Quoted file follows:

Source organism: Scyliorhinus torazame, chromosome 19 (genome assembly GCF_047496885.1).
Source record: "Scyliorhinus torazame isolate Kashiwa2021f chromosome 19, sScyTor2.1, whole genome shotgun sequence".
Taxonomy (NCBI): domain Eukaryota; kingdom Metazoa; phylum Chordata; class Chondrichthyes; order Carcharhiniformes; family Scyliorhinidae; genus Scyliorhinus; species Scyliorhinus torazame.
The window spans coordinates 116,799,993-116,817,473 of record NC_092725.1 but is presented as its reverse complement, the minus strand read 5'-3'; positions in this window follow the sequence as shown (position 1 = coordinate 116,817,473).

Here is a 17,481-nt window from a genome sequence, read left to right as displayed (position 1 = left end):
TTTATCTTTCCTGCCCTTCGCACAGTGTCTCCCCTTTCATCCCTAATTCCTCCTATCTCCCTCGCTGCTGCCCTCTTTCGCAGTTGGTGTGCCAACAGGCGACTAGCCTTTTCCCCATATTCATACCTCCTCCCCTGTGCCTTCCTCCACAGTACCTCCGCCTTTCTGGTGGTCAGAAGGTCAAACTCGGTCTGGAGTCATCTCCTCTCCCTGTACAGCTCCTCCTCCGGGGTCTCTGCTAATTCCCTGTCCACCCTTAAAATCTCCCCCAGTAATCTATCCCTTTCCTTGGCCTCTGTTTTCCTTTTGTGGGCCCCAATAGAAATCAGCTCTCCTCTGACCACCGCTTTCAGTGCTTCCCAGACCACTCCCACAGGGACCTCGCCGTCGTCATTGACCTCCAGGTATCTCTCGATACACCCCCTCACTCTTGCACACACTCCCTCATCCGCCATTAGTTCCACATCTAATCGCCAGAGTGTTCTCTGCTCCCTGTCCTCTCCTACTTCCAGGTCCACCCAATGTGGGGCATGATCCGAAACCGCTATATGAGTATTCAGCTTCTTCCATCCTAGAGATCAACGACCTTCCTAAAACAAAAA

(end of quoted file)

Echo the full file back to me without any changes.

Source organism: Scyliorhinus torazame, chromosome 19 (genome assembly GCF_047496885.1).
Source record: "Scyliorhinus torazame isolate Kashiwa2021f chromosome 19, sScyTor2.1, whole genome shotgun sequence".
Taxonomy (NCBI): domain Eukaryota; kingdom Metazoa; phylum Chordata; class Chondrichthyes; order Carcharhiniformes; family Scyliorhinidae; genus Scyliorhinus; species Scyliorhinus torazame.
The window spans coordinates 116,799,993-116,817,473 of record NC_092725.1 but is presented as its reverse complement, the minus strand read 5'-3'; positions in this window follow the sequence as shown (position 1 = coordinate 116,817,473).

Here is a 17,481-nt window from a genome sequence, read left to right as displayed (position 1 = left end):
TTTATCTTTCCTGCCCTTCGCACAGTGTCTCCCCTTTCATCCCTAATTCCTCCTATCTCCCTCGCTGCTGCCCTCTTTCGCAGTTGGTGTGCCAACAGGCGACTAGCCTTTTCCCCATATTCATACCTCCTCCCCTGTGCCTTCCTCCACAGTACCTCCGCCTTTCTGGTGGTCAGAAGGTCAAACTCGGTCTGGAGTCATCTCCTCTCCCTGTACAGCTCCTCCTCCGGGGTCTCTGCTAATTCCCTGTCCACCCTTAAAATCTCCCCCAGTAATCTATCCCTTTCCTTGGCCTCTGTTTTCCTTTTGTGGGCCCCAATAGAAATCAGCTCTCCTCTGACCACCGCTTTCAGTGCTTCCCAGACCACTCCCACAGGGACCTCGCCGTCGTCATTGACCTCCAGGTATCTCTCGATACACCCCCTCACTCTTGCACACACTCCCTCATCCGCCATTAGTTCCACATCTAATCGCCAGAGTGTTCTCTGCTCCCTGTCCTCTCCTACTTCCAGGTCCACCCAATGTGGGGCATGATCCGAAACCGCTATATGAGTATTCAGCTTCTTCCATCCTAGAGATCAACGACCTTCCTAAAACAAAAA